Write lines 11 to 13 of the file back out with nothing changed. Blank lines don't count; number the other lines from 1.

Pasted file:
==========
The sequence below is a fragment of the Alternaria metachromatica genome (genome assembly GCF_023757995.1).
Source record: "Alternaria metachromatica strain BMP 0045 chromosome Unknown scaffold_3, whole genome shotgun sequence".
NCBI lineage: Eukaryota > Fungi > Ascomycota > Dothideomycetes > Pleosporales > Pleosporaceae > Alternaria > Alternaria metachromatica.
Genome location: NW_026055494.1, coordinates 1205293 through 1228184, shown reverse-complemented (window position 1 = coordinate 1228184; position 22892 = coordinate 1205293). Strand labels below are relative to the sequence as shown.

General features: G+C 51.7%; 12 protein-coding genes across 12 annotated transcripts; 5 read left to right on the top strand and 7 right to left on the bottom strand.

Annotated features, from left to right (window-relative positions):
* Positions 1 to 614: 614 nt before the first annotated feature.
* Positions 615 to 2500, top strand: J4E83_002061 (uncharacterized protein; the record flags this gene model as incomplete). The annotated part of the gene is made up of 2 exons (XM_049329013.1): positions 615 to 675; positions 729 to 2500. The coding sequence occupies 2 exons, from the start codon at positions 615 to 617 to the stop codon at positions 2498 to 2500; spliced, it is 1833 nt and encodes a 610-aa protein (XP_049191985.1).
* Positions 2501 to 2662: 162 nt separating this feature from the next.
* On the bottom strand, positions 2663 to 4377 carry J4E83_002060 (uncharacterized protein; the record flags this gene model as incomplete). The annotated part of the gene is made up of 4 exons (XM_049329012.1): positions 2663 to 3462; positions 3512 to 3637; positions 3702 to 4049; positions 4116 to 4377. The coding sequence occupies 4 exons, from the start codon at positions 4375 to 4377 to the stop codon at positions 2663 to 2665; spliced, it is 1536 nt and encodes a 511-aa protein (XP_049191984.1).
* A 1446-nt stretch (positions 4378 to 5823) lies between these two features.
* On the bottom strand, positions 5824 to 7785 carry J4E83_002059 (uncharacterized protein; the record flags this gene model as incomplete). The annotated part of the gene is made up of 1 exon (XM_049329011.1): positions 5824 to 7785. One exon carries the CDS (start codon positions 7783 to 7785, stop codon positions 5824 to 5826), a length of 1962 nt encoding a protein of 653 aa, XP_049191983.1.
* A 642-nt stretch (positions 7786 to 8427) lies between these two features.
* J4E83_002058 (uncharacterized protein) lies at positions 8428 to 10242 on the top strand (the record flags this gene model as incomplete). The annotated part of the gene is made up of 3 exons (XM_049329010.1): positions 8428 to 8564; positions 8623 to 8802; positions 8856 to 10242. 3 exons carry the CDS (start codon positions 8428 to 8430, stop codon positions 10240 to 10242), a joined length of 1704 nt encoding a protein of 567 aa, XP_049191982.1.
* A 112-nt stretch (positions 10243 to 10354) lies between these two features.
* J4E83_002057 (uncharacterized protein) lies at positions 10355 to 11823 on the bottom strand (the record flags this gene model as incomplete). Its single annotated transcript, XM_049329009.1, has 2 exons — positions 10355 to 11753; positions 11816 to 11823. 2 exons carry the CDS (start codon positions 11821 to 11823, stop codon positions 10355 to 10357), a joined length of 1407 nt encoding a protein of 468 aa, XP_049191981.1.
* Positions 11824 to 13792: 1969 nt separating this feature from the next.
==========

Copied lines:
* A 1446-nt stretch (positions 4378 to 5823) lies between these two features.
* On the bottom strand, positions 5824 to 7785 carry J4E83_002059 (uncharacterized protein; the record flags this gene model as incomplete). The annotated part of the gene is made up of 1 exon (XM_049329011.1): positions 5824 to 7785. One exon carries the CDS (start codon positions 7783 to 7785, stop codon positions 5824 to 5826), a length of 1962 nt encoding a protein of 653 aa, XP_049191983.1.
* A 642-nt stretch (positions 7786 to 8427) lies between these two features.